In the eight years since our first date, I’ve always bought my husband flowers and chocolate for Valentine’s Day. (Matt displays the flowers and I eat the chocolate.) But if the seditious attack on the nation’s Capitol taught me anything, it’s that I need to up my game in the Valentine gift-giving department. This year, he’s getting a bullet-proof vest.
Now that Donald Trump—who used his power, privilege, and social media following to encourage the storming of the Capitol building—is (mercifully) out of office, it may seem like the threat of insurrection is a thing of the past. But these crazed QAnon elements are not going anywhere anytime soon. Some of the cult’s most vile adherents, like freshman congresswoman Marjorie Taylor Greene, have somehow found an elected seat from which to spew their dangerous rhetoric. It’s clear that, as Trump licks his wounds at Mar-a-Lago, we still face a reality where people radicalized by the far-right-wing internet feel empowered to take to our streets and openly threaten violence against elected officials.
Even still, my husband thinks investing in expensive combat gear is ridiculous. But I see such precautionary measures as an act of love—and a life insurance policy.
Matt and I are newlyweds; it took me 39 years and countless lapses in judgement before I found the love of my life. He works as a legal administrator in a government building in Michigan’s Capitol. Credible threats of domestic terrorism leave me terrified that our swing state’s increasingly virulent QAnon population could one day make me a widow. So I’ve found myself scouring tactical gear websites and Amazon reviews for the kinds of goods that could possibly save his life someday—pieces that can be concealed under his suit or discreetly stored in his office.
The choices feel endless. Some vests are designed to stop bullets while others are only able to protect against knives. Who knew? There’s also the option of “stab” and “spike” protection. Apparently, sharp edges and spikes are totally different things in the world of protective gear. And then there’s the issue of hard material versus soft—this selection depends on external conditions like the weather, and also personal preferences for comfort. And finally, there’s the question of multi-threat armor, forcing me to guess the myriad ways that armed, horn-and-fur-wearing radicals could threaten Matt and his colleagues when it’s time to return to the office.
Gas masks, pepper spray, goggles, and other accessories necessary to defending oneself against insurrection present even more dizzying options. It’s easy to spend an hour or more sorting through bullet-proof vests alone; I have my work cut out for me if I’m going to make an informed purchase in time for Valentine’s Day.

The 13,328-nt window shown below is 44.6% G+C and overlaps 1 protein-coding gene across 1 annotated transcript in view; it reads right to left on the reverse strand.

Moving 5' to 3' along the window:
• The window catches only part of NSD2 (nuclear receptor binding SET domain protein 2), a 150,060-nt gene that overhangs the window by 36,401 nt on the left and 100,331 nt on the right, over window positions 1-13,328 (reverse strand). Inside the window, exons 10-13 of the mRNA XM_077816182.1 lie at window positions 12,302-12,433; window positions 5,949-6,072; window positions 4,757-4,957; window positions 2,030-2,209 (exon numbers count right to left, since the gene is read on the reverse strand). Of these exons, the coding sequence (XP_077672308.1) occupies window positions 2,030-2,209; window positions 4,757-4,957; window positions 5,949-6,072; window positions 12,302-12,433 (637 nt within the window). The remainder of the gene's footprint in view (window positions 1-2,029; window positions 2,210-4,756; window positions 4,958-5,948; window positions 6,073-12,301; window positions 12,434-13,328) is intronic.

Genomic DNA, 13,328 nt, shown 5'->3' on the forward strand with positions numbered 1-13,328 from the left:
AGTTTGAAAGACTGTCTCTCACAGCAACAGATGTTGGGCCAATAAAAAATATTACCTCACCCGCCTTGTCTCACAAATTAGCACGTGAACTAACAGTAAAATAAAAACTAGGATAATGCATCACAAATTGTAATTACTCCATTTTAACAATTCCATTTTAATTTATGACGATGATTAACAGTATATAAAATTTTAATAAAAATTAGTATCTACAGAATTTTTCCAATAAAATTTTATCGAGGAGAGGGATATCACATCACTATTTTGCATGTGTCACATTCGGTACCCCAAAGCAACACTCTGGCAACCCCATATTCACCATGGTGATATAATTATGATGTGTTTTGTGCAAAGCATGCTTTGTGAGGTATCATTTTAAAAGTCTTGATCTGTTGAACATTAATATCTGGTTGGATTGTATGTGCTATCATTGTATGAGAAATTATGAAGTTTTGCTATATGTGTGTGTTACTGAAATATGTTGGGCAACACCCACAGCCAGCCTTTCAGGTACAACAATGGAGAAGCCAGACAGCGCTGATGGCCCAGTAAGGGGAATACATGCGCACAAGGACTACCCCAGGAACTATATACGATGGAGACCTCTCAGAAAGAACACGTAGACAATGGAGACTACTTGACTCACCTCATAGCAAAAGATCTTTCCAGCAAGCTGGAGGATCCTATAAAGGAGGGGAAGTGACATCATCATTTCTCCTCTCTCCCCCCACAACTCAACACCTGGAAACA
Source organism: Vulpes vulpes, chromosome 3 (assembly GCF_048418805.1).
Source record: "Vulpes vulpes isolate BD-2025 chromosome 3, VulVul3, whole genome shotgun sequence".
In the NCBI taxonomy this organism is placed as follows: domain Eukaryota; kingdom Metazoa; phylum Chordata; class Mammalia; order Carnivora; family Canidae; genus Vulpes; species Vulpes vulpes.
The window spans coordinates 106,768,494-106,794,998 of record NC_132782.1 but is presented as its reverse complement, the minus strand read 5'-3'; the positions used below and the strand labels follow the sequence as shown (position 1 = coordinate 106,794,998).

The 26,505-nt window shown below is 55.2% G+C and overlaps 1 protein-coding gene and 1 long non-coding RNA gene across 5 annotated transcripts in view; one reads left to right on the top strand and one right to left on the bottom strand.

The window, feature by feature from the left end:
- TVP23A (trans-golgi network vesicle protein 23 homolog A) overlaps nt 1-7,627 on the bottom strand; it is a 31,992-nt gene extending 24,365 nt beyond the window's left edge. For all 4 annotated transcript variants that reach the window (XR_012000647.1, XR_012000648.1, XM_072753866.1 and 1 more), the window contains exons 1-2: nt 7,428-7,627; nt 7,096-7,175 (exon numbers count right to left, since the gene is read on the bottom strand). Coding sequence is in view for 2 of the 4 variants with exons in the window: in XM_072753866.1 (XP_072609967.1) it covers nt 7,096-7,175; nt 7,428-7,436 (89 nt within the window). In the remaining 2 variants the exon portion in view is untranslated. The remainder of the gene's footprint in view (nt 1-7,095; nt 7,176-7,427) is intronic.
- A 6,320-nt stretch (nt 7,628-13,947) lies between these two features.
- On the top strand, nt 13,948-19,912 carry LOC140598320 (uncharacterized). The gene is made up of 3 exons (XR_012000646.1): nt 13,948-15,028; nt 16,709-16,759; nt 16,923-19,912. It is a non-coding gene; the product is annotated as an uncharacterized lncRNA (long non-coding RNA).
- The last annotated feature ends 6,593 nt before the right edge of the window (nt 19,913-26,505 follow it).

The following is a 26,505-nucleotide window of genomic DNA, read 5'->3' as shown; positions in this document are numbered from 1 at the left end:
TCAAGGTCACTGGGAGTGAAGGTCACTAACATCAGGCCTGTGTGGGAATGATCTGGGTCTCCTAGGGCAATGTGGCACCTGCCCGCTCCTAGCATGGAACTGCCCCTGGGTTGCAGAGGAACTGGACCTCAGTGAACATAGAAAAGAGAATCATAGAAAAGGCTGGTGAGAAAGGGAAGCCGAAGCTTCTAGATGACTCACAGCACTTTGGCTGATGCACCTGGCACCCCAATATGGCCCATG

We are not survivalists, and I like to think that I’m not paranoid as a rule. The closest thing Matt and I have to self-defense is a dull set of steak knives. I can’t stomach the idea of owning a gun, and I don’t know anyone who could field my questions about riot and tactical gear. But I now find myself in a new world, wondering how Matt should be prepared for workplace violence fueled by hyper-nationalists with an axe to grind. What’s the best work uniform for someone who might find themselves targeted by a dangerous cult simply for showing up to work?
The Michigan Capitol Commission’s recent ban on open carry guns inside the state Capitol is also not what I would describe as soothing. I don’t think those most likely to storm government property really care about the law, do you? After all, my armed neighbors are the same people who plotted to kidnap Michigan’s governor and forcibly overthrow the government. Why did it take a Capitol takeover to bring about a modicum of common sense?
As a writer, mandates to work from home suited me just fine. It’s where I do my best work, clad in pajamas, the refrigerator and pantry mere feet away. Since orders to work from home became necessary, nothing much about my life has changed. But Matt hasn’t had the same experience, and after nearly one year of reporting to an office barely five feet from our bedroom, he’s eager to return to his professional stomping grounds. He misses face-to-face interactions with his colleagues, lunch at the local Thai joint, and—oddly enough—his collection of suits, ties, and leather shoes, now dusty from lack of use. The office gives him a sense of pride, productivity, and identity that he prefers to keep separate from his home life, to say nothing of the boost reporting to the office gives his mental health. I understand, and I want him to be happy. But his workplace address now fills me with a sense of dread I’d never known before. Thinking of Matt returning to government property to do a job he loves—a job he’s worked hard for and is damned good at—is enough to induce a panic attack.
Although it will likely be months before he’s allowed to return to his building, it’s clear that Trump-loving extremists are in this fight for the long haul, and I’ve asked Matt to follow in the footsteps of both Michigan Sen. Dayna Polehanki and freshman Republican Rep. Peter Meijer, both of whom purchased combat gear to keep on hand at work.
“I’m not wearing a bullet-proof vest to work,” Matt scoffed in bed the other night. I showed him the articles about Polehanki and Meijer.
“You don’t have to wear it to work,” I clarified. “Just keep it in your office. See? They’re just preparing.”
“Well, just don’t buy it on Amazon,” he said. “There are better websites.”
I looked at him, speechless. He offered a mysterious smile. Perhaps I’ll be unwrapping my own tactical gear on Valentine’s Day. How so very romantic. How so very sad.
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